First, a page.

Discrepancies in perceptions of close relationships of young adolescents: A risk for psychopathology?

Jantine L. Spilt, Pol A. C. Van Lier, Susan J. T. Branje, W.H.J. Meeus, Hans M. Koot

Research output: Contribution to journalArticleScientificpeer-review

Abstract

Discrepancies between children and partners (e.g., parents, friends, peers) in reports of social functioning and self-other relationships are common in clinical practice and in research. However, it is not clear whether children’s biased perceptions of self-other relationships, relative to the reports of partners, are predominantly a reflection of underlying psychological dysfunctions or whether these biased perceptions present a risk factor for subsequent problematic development. This longitudinal study therefore examined the effects of adolescent-mother disagreement and adolescent-best friend disagreement in perceptions of close (dyadic) relationships on the development of psychopathology in early adolescence. The sample included 497 thirteen year-old adolescents of Dutch-Caucasian backgrounds (57 % boys; 41 % at high risk for externalizing problems), their mothers, and self-nominated best friends. The participants completed reports of positive dyadic relationship quality (warmth) in Grade 7. Discrepancy scores were based on difference scores between the adolescents’ versus the partners’ reports. Both absolute disagreement and direction of disagreement (i.e., over- or underestimation relative to the relationship partner) were examined. Self-reported symptoms of depression and mother-reported aggression were assessed in Grade 7, 8, and 9. Absolute disagreement in perceptions of warmth between adolescents and best friends was significantly related to higher baseline levels of aggression. No significant effects of discrepancy scores on growth curves of symptoms of depression and aggression were found. The results may suggest that it is more important for adolescents to develop positive perceptions of close relationships than to agree with partners on the quality of the relationship.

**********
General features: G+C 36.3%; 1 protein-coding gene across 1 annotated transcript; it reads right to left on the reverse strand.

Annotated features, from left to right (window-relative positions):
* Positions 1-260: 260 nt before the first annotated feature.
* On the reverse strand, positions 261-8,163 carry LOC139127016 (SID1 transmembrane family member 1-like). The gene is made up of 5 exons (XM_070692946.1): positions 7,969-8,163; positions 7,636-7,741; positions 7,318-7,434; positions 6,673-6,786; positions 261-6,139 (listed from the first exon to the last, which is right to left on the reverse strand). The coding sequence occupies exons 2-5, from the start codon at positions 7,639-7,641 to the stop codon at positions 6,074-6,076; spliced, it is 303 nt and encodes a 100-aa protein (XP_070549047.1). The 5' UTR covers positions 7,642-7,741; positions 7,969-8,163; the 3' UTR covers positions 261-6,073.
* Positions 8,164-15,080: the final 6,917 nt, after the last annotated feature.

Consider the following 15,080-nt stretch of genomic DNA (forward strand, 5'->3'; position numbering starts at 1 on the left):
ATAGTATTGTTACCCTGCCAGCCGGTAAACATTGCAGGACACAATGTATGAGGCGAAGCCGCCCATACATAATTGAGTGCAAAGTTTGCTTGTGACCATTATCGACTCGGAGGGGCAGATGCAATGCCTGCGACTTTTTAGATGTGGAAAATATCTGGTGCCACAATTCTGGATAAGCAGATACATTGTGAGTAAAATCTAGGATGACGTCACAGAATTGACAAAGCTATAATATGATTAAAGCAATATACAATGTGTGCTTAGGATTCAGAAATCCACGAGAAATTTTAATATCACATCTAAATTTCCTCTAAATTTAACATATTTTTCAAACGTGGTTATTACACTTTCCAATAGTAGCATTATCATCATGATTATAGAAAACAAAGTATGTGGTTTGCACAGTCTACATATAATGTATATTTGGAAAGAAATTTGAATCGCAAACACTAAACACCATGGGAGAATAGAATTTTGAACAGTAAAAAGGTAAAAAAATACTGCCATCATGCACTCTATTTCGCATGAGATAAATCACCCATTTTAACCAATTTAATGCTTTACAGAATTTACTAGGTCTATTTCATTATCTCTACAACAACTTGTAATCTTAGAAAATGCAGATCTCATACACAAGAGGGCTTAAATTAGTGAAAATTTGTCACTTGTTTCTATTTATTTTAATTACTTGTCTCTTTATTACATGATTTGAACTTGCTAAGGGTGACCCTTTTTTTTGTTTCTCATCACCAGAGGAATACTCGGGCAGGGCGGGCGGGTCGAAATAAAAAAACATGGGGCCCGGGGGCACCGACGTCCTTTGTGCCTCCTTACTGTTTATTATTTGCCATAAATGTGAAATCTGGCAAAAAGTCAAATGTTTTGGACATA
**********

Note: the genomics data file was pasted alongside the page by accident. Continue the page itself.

Keywords: Psychopathology, Close relationships, Informant discrepancies, Early adolescence
Original languageEnglish
Pages (from-to)910-921
JournalJournal of Youth and Adolescence
Volume44
Issue number4
DOIs
Publication statusPublished - 2015

Keywords

  • Psychopathology
  • Close relationships
  • Informant discrepancies
  • Early adolescence

Cite this

Spilt, Jantine L. ; Van Lier, Pol A. C. ; Branje, Susan J. T. ; Meeus, W.H.J. ; Koot, Hans M. / Discrepancies in perceptions of close relationships of young adolescents : A risk for psychopathology?. In: Journal of Youth and Adolescence. 2015 ; Vol. 44, No. 4. pp. 910-921.
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Discrepancies in perceptions of close relationships of young adolescents : A risk for psychopathology? / Spilt, Jantine L.; Van Lier, Pol A. C.; Branje, Susan J. T.; Meeus, W.H.J.; Koot, Hans M.

In: Journal of Youth and Adolescence, Vol. 44, No. 4, 2015, p. 910-921.

Research output: Contribution to journalArticleScientificpeer-review

TY - JOUR

T1 - Discrepancies in perceptions of close relationships of young adolescents

T2 - A risk for psychopathology?

AU - Spilt, Jantine L.

AU - Van Lier, Pol A. C.

AU - Branje, Susan J. T.

AU - Meeus, W.H.J.

AU - Koot, Hans M.

PY - 2015

Y1 - 2015